The sixth episode of the Distant Stations podcast is now available for your listening pleasure.
Topics of discussion: Pardon our errant yelping, Zach Braff problems, Sunset Rubdown’s Dragonslayer, Atmosphere’s When Life Gives You Lemons, Paint That Shit Gold, The For Carnation’s The For Carnation (with guest reviewer Ryan Usher), Mark Kozelek is kind of a dick, and SXSW: the annual Austin shit blizzard.
Did you know that March is the most haunted month of the year? Sure, you’d think it’d be October or November. I certainly did. But you’d be dead wrong. Blame the Romans or something. Regardless, in keeping with that arcane bit of spiritual trivia, here’s a playlist about ghosts, phantoms, hauntings, and shades. Keep yourself safe out there – watch out for vengeful spirits, and always keep some kosher salt on hand. Ghosts hate that shit.
Jens Lekman, a Swedish chanteur nonpareil, has produced what is easily (at least, at this point in late February), my favorite album of the year so far. Blending styles as disparate as calypso, disco, folk, and indie pop, Life Will See You Now is a triumph of a record. Unabashedly, unreservedly, this is a fantastic album. Occasionally, it suffers from an abundance of over-earnest, almost saccharine outpouring of emotion. But it’s forgivable under the circumstances – Lekman manages to make the songs on this album so heartbreaking, so real, and so cutting, that the odd misstep is waved away with few reservations.
The fourth episode of the Distant Stations podcast is now live.
Topics of discussion: Lucero’s 1372 Overton Park, The New Radical’s Maybe You’ve Been Brainwashed Too, thinly-disguised hero worship of David Duchovny and John Darnielle, and a double dose of Sufjan Stevens (with guest reviewer Ansley).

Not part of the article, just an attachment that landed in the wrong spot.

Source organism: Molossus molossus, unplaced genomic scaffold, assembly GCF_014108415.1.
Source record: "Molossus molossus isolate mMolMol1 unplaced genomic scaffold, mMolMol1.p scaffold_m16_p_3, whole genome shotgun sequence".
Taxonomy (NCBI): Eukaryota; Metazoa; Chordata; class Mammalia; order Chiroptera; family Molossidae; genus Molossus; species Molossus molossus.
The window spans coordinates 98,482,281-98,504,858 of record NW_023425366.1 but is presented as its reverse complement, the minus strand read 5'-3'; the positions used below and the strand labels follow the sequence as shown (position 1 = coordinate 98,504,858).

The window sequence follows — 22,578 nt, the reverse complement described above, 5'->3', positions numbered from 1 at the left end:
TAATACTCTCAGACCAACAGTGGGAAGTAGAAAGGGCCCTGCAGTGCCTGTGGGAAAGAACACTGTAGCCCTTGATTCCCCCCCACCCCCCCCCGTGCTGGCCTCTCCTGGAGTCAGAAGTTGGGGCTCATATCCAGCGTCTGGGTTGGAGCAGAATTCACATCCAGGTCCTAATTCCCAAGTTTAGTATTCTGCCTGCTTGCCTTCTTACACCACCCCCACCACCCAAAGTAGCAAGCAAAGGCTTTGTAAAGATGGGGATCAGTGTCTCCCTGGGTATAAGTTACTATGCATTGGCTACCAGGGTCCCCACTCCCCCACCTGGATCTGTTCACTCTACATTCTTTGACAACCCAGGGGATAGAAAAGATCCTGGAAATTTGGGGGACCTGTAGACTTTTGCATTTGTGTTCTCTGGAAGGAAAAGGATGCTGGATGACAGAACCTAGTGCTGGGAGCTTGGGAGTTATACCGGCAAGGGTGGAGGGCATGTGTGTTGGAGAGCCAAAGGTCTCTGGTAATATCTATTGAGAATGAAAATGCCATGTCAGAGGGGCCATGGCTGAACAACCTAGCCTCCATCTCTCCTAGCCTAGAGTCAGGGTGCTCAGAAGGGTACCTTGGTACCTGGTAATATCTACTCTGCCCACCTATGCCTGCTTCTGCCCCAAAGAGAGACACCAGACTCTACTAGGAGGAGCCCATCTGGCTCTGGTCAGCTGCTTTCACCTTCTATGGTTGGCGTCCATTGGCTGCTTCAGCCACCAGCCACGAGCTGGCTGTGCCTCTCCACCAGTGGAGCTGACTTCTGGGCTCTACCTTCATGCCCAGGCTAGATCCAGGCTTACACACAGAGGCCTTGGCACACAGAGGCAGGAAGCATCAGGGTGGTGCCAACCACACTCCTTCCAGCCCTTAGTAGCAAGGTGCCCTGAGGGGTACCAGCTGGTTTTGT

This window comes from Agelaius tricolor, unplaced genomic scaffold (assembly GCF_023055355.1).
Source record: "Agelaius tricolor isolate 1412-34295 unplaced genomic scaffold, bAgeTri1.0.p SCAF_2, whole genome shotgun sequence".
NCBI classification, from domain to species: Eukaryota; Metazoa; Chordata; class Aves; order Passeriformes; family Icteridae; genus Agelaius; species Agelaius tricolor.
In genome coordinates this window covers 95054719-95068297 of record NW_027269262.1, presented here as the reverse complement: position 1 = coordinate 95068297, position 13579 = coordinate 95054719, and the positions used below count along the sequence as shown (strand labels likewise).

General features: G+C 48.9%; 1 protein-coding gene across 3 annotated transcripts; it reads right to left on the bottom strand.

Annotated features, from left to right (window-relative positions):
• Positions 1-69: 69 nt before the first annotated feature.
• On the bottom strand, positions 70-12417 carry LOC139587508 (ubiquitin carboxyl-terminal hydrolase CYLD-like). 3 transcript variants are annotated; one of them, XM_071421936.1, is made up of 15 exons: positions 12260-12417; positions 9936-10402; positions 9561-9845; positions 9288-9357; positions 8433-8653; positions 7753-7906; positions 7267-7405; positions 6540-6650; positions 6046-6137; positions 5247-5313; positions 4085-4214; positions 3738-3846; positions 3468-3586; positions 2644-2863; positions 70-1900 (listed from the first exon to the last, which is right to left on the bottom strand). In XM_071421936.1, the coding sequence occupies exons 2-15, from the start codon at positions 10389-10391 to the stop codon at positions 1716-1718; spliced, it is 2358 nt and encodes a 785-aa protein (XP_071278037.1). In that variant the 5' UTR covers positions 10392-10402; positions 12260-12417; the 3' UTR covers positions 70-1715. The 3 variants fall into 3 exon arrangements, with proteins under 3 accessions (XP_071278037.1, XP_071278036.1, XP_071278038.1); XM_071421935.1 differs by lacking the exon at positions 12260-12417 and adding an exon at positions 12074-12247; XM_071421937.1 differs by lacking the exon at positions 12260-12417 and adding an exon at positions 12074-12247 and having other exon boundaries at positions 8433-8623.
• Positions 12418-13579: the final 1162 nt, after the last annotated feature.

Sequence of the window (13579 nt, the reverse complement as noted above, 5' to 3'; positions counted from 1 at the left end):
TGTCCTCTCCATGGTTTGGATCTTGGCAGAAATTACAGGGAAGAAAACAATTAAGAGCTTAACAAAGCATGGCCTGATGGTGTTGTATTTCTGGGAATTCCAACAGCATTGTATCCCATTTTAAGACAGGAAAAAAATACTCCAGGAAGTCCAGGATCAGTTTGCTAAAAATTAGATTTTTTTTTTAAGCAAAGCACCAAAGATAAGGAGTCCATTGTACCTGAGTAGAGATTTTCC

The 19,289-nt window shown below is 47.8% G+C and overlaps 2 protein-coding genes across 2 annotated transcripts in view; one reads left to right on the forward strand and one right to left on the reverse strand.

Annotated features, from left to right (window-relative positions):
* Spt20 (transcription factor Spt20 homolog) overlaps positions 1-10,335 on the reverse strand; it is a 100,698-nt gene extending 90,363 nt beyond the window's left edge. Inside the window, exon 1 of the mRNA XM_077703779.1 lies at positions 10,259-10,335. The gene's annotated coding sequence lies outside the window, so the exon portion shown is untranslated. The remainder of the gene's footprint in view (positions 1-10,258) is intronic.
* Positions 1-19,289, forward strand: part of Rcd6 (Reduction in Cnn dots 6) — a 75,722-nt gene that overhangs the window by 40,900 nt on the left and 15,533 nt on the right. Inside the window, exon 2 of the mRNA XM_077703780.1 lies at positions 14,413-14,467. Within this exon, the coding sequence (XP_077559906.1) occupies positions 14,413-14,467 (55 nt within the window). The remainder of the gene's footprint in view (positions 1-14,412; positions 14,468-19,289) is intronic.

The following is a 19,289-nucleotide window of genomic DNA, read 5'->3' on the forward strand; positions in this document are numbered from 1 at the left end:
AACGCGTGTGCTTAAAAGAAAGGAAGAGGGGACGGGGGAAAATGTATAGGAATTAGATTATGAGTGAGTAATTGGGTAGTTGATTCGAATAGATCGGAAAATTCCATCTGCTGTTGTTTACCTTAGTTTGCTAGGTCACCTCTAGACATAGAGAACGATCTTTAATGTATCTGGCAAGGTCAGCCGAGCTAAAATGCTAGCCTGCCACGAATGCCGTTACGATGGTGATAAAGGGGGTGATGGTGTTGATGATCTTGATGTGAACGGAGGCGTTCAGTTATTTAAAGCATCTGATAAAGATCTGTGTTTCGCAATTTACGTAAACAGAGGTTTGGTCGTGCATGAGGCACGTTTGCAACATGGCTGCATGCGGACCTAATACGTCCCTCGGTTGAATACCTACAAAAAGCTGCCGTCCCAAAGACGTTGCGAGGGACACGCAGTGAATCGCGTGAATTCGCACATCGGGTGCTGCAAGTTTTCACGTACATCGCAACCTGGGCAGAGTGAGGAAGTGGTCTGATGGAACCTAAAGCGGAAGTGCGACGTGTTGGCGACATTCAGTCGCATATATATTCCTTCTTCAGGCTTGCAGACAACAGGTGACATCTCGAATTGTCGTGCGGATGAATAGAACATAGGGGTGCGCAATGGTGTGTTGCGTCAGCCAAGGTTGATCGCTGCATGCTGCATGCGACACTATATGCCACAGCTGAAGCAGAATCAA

Well, that was a rough one. Ryan Adams’ latest effort, Prisoner, is a harrowing, and barely disguised, outpouring of catharsis stemming from his recent divorce and subsequent life apart from Mandy Moore. You can sense her presence, or perhaps rather her absence, looming in every corner of this album. You can hear the breakdown threatening to occur in every note Adams sings. It’s such a deeply personal thing that at times you almost feel bad for listening to it. Almost, but not quite.
I know I’m a day late to the party here, but here’s a Valentine’s-themed playlist to soundtrack the rest of your week. Whether you’re a grumbling cynic or a hopeless romantic, there’s something for you here – 31 songs about love, heartbreak, secretive trysts, and Kafka’s sex life. Enjoy.
The third episode of the Distant Stations podcast is now live.
Topics of discussion: Is Beyonce a rock star and other Grammy related-questions, the impending doom and possible resurrection of college radio, Neko Case’s Blacklisted, Tsunami Bomb’s The Ultimate Escape, Deep Sea Diver’s Secrets (with guest reviewer Markie).
Japandroids has always been a frenetic, freight train of a band, blending the driving fury of classic rock and punk bands like Springsteen and The Replacements. 2012’s Celebration Rock was a perfect encapsulation of the duo’s aesthetic – eight gutpunching rock anthems barreling off into the night from the very first note, and never letting up until the very last. Sadly, Near to the Wild Heart of Life does not reach those same highs. While the record is cleaner, a more proper studio creation, than previous efforts, it suffers from its abundance of polish. Ultimately, it is much tamer than its title would indicate.
With its sweeping orchestral flourishes and heart-on-its-sleeve lyrics, it’s pretty clear that Little Fictions, the seventh studio album from British band Elbow, is a love letter to someone. Nearly every song is infused with some kind of romantic sentiment, be it desperate longing to regret or stupidly giddy happiness at being with someone you adore. In the wrong hands, these songs could be overwrought, even saccharine. But the members of Elbow have twenty years of songcraft under their belt, and they know how to treat these tracks with the quiet tenderness and breathing space they deserve.